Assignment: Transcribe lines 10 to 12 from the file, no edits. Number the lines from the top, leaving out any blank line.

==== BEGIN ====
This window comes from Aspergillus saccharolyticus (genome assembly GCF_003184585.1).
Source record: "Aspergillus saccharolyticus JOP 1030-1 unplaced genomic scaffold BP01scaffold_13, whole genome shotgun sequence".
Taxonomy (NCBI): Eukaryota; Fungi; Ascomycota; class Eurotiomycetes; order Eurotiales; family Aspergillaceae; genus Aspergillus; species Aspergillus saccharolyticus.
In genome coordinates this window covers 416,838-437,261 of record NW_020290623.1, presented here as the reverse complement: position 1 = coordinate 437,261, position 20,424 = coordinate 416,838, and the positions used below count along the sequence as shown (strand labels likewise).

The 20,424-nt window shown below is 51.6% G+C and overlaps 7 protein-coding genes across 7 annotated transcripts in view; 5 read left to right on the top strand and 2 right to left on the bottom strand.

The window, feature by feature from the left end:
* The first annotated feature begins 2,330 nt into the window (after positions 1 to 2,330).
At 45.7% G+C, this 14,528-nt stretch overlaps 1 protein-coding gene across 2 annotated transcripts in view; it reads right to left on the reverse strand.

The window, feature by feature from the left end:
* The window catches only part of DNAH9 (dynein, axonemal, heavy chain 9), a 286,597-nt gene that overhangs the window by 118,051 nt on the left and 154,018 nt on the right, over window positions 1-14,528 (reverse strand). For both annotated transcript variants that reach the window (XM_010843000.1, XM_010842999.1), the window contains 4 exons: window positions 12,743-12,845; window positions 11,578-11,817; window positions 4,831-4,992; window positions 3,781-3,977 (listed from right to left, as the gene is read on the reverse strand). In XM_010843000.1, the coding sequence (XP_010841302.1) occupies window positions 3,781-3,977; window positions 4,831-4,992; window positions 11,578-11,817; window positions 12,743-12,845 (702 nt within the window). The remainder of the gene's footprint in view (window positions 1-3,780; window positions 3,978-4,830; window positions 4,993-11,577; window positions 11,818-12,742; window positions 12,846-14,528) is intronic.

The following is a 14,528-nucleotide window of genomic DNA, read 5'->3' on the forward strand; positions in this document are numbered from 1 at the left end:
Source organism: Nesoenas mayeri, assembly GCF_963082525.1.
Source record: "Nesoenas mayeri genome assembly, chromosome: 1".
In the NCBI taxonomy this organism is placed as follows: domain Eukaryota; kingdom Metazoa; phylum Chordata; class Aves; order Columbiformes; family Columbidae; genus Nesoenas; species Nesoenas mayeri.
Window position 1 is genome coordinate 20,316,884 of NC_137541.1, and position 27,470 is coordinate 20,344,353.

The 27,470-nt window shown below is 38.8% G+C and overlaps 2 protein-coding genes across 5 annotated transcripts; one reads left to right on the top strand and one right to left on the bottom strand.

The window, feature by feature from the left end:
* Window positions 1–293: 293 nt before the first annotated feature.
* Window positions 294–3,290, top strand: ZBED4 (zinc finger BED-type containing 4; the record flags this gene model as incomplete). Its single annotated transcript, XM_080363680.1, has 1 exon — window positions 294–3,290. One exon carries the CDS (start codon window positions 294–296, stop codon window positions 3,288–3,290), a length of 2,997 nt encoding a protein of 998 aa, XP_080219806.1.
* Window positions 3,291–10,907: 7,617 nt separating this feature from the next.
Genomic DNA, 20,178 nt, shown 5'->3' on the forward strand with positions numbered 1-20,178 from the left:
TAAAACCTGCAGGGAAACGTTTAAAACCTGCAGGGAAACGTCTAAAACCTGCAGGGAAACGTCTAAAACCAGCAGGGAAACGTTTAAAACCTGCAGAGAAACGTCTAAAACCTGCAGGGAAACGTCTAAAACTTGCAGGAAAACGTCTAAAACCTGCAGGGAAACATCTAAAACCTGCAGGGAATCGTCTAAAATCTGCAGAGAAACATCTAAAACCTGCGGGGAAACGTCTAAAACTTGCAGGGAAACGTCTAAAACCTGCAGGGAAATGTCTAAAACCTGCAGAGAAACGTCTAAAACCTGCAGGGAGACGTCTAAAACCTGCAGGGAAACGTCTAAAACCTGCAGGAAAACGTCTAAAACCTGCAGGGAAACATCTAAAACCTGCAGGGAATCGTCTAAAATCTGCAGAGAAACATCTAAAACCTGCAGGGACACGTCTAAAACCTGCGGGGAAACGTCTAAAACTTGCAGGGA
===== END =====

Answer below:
* The window catches only part of DNAH9 (dynein, axonemal, heavy chain 9), a 286,597-nt gene that overhangs the window by 118,051 nt on the left and 154,018 nt on the right, over window positions 1-14,528 (reverse strand). For both annotated transcript variants that reach the window (XM_010843000.1, XM_010842999.1), the window contains 4 exons: window positions 12,743-12,845; window positions 11,578-11,817; window positions 4,831-4,992; window positions 3,781-3,977 (listed from right to left, as the gene is read on the reverse strand). In XM_010843000.1, the coding sequence (XP_010841302.1) occupies window positions 3,781-3,977; window positions 4,831-4,992; window positions 11,578-11,817; window positions 12,743-12,845 (702 nt within the window). The remainder of the gene's footprint in view (window positions 1-3,780; window positions 3,978-4,830; window positions 4,993-11,577; window positions 11,818-12,742; window positions 12,846-14,528) is intronic.

The following is a 14,528-nucleotide window of genomic DNA, read 5'->3' on the forward strand; positions in this document are numbered from 1 at the left end:
Source organism: Nesoenas mayeri, assembly GCF_963082525.1.